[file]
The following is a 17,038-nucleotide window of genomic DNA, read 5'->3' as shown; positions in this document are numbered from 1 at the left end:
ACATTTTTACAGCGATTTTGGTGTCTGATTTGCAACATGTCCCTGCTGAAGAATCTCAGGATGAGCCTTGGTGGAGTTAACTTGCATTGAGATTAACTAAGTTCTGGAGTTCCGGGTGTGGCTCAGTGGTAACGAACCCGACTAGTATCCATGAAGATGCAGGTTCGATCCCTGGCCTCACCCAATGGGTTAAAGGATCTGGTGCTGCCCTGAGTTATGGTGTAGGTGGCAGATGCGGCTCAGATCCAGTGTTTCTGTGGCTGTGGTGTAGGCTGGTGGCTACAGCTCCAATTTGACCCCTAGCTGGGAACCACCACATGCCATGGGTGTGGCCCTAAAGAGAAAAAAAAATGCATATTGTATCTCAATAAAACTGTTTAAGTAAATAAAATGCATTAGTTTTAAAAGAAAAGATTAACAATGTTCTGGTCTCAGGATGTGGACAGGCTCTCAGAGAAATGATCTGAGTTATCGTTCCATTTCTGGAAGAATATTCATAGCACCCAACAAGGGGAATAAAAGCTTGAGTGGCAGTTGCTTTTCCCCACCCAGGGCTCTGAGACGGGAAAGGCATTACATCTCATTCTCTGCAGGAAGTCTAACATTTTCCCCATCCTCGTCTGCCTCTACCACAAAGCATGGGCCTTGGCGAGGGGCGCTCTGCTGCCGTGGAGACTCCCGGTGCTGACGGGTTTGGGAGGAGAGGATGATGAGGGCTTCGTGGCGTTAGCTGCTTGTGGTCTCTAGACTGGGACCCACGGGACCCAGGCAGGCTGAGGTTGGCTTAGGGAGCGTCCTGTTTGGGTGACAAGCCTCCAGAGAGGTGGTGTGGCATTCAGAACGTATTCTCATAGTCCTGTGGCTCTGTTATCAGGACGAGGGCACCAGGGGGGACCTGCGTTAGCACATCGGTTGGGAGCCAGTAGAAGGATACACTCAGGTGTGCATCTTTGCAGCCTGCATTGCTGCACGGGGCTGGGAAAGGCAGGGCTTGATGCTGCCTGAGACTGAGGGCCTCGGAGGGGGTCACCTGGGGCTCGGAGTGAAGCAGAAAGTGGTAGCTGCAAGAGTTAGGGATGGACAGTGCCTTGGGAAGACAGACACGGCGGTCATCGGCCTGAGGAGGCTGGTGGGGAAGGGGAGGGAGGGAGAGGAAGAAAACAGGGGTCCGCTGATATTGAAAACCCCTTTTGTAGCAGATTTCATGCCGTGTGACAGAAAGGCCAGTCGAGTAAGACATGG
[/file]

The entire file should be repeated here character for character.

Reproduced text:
The following is a 17,038-nucleotide window of genomic DNA, read 5'->3' as shown; positions in this document are numbered from 1 at the left end:
ACATTTTTACAGCGATTTTGGTGTCTGATTTGCAACATGTCCCTGCTGAAGAATCTCAGGATGAGCCTTGGTGGAGTTAACTTGCATTGAGATTAACTAAGTTCTGGAGTTCCGGGTGTGGCTCAGTGGTAACGAACCCGACTAGTATCCATGAAGATGCAGGTTCGATCCCTGGCCTCACCCAATGGGTTAAAGGATCTGGTGCTGCCCTGAGTTATGGTGTAGGTGGCAGATGCGGCTCAGATCCAGTGTTTCTGTGGCTGTGGTGTAGGCTGGTGGCTACAGCTCCAATTTGACCCCTAGCTGGGAACCACCACATGCCATGGGTGTGGCCCTAAAGAGAAAAAAAAATGCATATTGTATCTCAATAAAACTGTTTAAGTAAATAAAATGCATTAGTTTTAAAAGAAAAGATTAACAATGTTCTGGTCTCAGGATGTGGACAGGCTCTCAGAGAAATGATCTGAGTTATCGTTCCATTTCTGGAAGAATATTCATAGCACCCAACAAGGGGAATAAAAGCTTGAGTGGCAGTTGCTTTTCCCCACCCAGGGCTCTGAGACGGGAAAGGCATTACATCTCATTCTCTGCAGGAAGTCTAACATTTTCCCCATCCTCGTCTGCCTCTACCACAAAGCATGGGCCTTGGCGAGGGGCGCTCTGCTGCCGTGGAGACTCCCGGTGCTGACGGGTTTGGGAGGAGAGGATGATGAGGGCTTCGTGGCGTTAGCTGCTTGTGGTCTCTAGACTGGGACCCACGGGACCCAGGCAGGCTGAGGTTGGCTTAGGGAGCGTCCTGTTTGGGTGACAAGCCTCCAGAGAGGTGGTGTGGCATTCAGAACGTATTCTCATAGTCCTGTGGCTCTGTTATCAGGACGAGGGCACCAGGGGGGACCTGCGTTAGCACATCGGTTGGGAGCCAGTAGAAGGATACACTCAGGTGTGCATCTTTGCAGCCTGCATTGCTGCACGGGGCTGGGAAAGGCAGGGCTTGATGCTGCCTGAGACTGAGGGCCTCGGAGGGGGTCACCTGGGGCTCGGAGTGAAGCAGAAAGTGGTAGCTGCAAGAGTTAGGGATGGACAGTGCCTTGGGAAGACAGACACGGCGGTCATCGGCCTGAGGAGGCTGGTGGGGAAGGGGAGGGAGGGAGAGGAAGAAAACAGGGGTCCGCTGATATTGAAAACCCCTTTTGTAGCAGATTTCATGCCGTGTGACAGAAAGGCCAGTCGAGTAAGACATGG